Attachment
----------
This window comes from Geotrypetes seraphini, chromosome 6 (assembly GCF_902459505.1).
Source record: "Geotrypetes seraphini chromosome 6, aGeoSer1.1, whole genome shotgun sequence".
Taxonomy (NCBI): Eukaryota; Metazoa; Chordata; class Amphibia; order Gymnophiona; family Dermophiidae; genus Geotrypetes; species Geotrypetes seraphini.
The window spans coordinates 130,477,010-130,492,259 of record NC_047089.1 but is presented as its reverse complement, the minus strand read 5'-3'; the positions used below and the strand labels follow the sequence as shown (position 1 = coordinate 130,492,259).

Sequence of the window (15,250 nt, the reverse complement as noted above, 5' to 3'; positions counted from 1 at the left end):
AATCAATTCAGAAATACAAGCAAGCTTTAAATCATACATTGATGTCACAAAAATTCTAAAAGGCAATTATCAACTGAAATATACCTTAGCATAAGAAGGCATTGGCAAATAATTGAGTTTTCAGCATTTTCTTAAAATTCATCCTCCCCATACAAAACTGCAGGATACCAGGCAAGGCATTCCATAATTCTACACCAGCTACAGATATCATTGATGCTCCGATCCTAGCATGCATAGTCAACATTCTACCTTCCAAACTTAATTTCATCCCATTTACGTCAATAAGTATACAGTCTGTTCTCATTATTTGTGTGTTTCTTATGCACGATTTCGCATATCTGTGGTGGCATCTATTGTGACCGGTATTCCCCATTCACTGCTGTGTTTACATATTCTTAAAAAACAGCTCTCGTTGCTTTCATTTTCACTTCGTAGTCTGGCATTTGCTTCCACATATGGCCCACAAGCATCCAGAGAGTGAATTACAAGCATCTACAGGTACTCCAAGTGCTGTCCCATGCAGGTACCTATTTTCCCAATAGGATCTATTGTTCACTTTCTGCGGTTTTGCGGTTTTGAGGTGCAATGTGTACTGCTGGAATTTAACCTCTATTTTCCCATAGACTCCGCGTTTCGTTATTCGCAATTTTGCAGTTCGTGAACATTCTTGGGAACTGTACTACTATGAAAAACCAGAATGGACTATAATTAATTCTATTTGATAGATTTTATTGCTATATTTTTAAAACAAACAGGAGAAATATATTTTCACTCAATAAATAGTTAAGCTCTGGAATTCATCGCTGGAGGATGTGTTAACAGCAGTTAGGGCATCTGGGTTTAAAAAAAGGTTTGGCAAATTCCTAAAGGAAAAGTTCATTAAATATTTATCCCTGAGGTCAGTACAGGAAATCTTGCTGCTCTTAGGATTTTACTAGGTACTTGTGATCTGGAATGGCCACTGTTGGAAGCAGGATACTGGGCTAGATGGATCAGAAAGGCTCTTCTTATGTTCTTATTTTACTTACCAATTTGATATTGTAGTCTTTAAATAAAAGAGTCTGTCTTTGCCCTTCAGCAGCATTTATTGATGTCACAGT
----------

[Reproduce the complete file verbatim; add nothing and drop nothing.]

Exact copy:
This window comes from Geotrypetes seraphini, chromosome 6 (assembly GCF_902459505.1).
Source record: "Geotrypetes seraphini chromosome 6, aGeoSer1.1, whole genome shotgun sequence".
Taxonomy (NCBI): Eukaryota; Metazoa; Chordata; class Amphibia; order Gymnophiona; family Dermophiidae; genus Geotrypetes; species Geotrypetes seraphini.
The window spans coordinates 130,477,010-130,492,259 of record NC_047089.1 but is presented as its reverse complement, the minus strand read 5'-3'; the positions used below and the strand labels follow the sequence as shown (position 1 = coordinate 130,492,259).

Sequence of the window (15,250 nt, the reverse complement as noted above, 5' to 3'; positions counted from 1 at the left end):
AATCAATTCAGAAATACAAGCAAGCTTTAAATCATACATTGATGTCACAAAAATTCTAAAAGGCAATTATCAACTGAAATATACCTTAGCATAAGAAGGCATTGGCAAATAATTGAGTTTTCAGCATTTTCTTAAAATTCATCCTCCCCATACAAAACTGCAGGATACCAGGCAAGGCATTCCATAATTCTACACCAGCTACAGATATCATTGATGCTCCGATCCTAGCATGCATAGTCAACATTCTACCTTCCAAACTTAATTTCATCCCATTTACGTCAATAAGTATACAGTCTGTTCTCATTATTTGTGTGTTTCTTATGCACGATTTCGCATATCTGTGGTGGCATCTATTGTGACCGGTATTCCCCATTCACTGCTGTGTTTACATATTCTTAAAAAACAGCTCTCGTTGCTTTCATTTTCACTTCGTAGTCTGGCATTTGCTTCCACATATGGCCCACAAGCATCCAGAGAGTGAATTACAAGCATCTACAGGTACTCCAAGTGCTGTCCCATGCAGGTACCTATTTTCCCAATAGGATCTATTGTTCACTTTCTGCGGTTTTGCGGTTTTGAGGTGCAATGTGTACTGCTGGAATTTAACCTCTATTTTCCCATAGACTCCGCGTTTCGTTATTCGCAATTTTGCAGTTCGTGAACATTCTTGGGAACTGTACTACTATGAAAAACCAGAATGGACTATAATTAATTCTATTTGATAGATTTTATTGCTATATTTTTAAAACAAACAGGAGAAATATATTTTCACTCAATAAATAGTTAAGCTCTGGAATTCATCGCTGGAGGATGTGTTAACAGCAGTTAGGGCATCTGGGTTTAAAAAAAGGTTTGGCAAATTCCTAAAGGAAAAGTTCATTAAATATTTATCCCTGAGGTCAGTACAGGAAATCTTGCTGCTCTTAGGATTTTACTAGGTACTTGTGATCTGGAATGGCCACTGTTGGAAGCAGGATACTGGGCTAGATGGATCAGAAAGGCTCTTCTTATGTTCTTATTTTACTTACCAATTTGATATTGTAGTCTTTAAATAAAAGAGTCTGTCTTTGCCCTTCAGCAGCATTTATTGATGTCACAGT